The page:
Total credit rose by only 0.1% in the month of June. That follows gains of 0.1% and 0.1% in April and May (revised down from 0.2% and 0.2%). In June, the mix of credit outcomes was: housing +0.2%; business -0.1%; and personal -0.2%.

Annual credit growth fell to 3.3% in June, the slowest pace since September 2013. Credit growth has progressively eased since expanding by 6.6% in 2015, with growth moderating to 5.6% in 2016, 4.8% in 2017 and 4.3% in 2018.

China: The non-manufacturing purchasing managers’ index (PMI) fell in July to 53.7, from 54.2 in June. The manufacturing PMI improved from 49.4 to 49.7, but remained under the key level of 50, suggesting that activity will contract in manufacturing in the period ahead.

Europe: GDP rose by 0.2% in Q2, matching consensus expectations. Annual GDP growth slowed from 1.2% in Q1 to 1.1% in Q2. Meanwhile, core inflation growth fell to 0.9% in the year to July, from 1.1% in the year to June, reflecting the weaker momentum in the Eurozone economy.

New Zealand: Business confidence improved in July, rising 6.2 points to -44.3.

United States: The Federal Reserve cut the federal funds target rate range by 25 basis points to 2.0%-2.25%. It is the first rate cut since its previous easing cycle ended in December 2008. The cut was fully expected by financial markets. The Fed cited “global developments” and “muted inflation pressures” as reasons behind the rate cut, although their reading of current conditions remained upbeat. The accompanying statement together with Chair Powell’s press conference placed this cut squarely in a risk management framework. The lack of any meaningful changes to the Fed’s assessment of current conditions underscores the point that despite external risks the economy continues to match expectations. The Fed continued to describe the labour market as “strong” and activity rising at a “moderate” rate.

In the press conference, Federal Reserve Chair Powell said the FOMC is thinking of the cut "as a mid-cycle adjustment to policy" designed to "insure against downside risks" rather than signal the start of a lengthy cycle of monetary policy easing. "It's not the beginning of a long series of rate cuts," he said, adding: "I didn't say it's just one" cut. The Fed Chair also tried to explain the move by describing it as in response to "threats to what is clearly a favourable outlook."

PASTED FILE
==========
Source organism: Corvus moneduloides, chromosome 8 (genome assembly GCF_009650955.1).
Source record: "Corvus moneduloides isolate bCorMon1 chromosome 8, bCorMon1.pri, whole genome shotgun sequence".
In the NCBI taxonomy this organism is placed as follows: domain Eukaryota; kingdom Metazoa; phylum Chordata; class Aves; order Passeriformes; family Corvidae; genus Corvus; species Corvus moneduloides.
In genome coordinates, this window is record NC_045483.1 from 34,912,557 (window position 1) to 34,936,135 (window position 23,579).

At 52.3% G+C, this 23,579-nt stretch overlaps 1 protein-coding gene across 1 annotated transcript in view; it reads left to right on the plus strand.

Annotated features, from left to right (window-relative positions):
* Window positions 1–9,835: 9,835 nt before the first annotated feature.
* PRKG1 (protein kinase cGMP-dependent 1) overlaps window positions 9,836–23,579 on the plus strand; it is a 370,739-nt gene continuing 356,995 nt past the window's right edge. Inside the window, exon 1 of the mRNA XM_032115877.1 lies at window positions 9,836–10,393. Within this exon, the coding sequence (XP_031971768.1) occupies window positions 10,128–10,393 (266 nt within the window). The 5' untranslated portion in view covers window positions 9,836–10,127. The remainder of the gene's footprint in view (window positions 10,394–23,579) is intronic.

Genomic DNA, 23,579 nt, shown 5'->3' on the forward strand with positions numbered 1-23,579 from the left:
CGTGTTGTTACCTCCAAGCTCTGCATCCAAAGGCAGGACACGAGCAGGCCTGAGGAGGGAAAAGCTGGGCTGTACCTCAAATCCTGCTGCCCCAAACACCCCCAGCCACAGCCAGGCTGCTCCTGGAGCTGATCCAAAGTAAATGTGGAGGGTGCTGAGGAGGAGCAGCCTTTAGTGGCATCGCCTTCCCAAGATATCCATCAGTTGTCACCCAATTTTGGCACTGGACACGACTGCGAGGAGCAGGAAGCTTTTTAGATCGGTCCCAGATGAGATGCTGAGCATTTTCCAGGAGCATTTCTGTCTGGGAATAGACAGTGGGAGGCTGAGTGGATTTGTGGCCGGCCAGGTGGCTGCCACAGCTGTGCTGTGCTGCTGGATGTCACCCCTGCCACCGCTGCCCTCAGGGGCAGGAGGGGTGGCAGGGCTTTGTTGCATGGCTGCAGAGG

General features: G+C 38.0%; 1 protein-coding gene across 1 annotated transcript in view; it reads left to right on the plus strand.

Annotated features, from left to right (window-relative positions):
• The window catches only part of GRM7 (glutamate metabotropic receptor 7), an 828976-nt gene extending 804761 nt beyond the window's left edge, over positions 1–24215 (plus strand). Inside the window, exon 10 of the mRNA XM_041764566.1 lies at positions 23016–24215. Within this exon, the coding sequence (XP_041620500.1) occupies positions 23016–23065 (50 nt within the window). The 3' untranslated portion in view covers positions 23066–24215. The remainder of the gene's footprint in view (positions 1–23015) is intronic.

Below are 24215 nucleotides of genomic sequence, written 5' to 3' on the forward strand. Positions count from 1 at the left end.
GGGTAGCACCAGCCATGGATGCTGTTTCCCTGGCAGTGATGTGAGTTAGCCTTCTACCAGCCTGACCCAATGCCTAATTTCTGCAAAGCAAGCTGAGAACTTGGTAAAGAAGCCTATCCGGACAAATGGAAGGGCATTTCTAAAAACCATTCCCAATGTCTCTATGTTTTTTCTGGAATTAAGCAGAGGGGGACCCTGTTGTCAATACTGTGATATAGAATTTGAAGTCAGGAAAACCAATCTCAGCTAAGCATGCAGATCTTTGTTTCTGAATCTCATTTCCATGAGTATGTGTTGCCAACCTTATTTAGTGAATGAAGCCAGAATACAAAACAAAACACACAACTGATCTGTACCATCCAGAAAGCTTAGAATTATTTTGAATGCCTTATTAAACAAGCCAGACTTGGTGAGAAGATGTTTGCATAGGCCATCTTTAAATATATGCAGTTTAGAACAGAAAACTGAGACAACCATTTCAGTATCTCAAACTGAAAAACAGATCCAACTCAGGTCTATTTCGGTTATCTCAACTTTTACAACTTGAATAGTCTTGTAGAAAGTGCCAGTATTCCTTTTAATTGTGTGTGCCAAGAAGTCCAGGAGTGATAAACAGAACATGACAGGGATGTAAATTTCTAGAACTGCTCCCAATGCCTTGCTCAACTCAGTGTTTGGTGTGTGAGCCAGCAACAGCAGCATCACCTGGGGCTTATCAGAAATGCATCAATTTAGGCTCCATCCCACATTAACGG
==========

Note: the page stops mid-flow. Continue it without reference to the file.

The employment cost index rose just 0.6% in Q2, below expectations and the weakest quarterly increase since late 2017. The annual pace eased a touch to 2.7%, underscoring the ongoing benign wage pressures despite a tight labour market.

The Chicago business PMI moved further into contractionary territory in July, to 44.4, from 49.7 in June.  The prices, employment and new orders sub-indices all fell in the month. This soft Chicago report matches the trends evident in other regional PMIs released in the latter part of the month, such as the Markit and Richmond Fed surveys.

Private payrolls grew by 156k in July, according to the payrolls-processing firm ADP. The outcome was close to consensus estimates and cemented expectations for a decent payrolls report later this week.

Today’s key data and events:

AU CoreLogic House Prices Jul prev -0.1% (10am)

AU Import Price Index Q2 prev -0.5% (11:30am)

AU Export Price Index Q2 prev 4.5% (11:30am)

CH Caixin Mfg PMI Jul exp 49.5 prev 49.4 (11:45am)

UK Markit PMI Jul exp 47.6 prev 48.0 (6:30pm)

UK Bank of England Policy meeting (9pm)

UK Bank of England Inflation Report (9pm)

US ISM Index Jul exp 52.0 prev 51.7 (12am)

US Construction Spending Jun exp 0.3% prev -0.8% (12am)

 

Times are AEST. All data forecasts are m/m or q/q and seasonally adjusted unless otherwise specified. Forecasts for Australian data are our forecasts and for other countries they are consensus forecasts.

Besa Deda, Chief Economist Ph: 02-8254-3251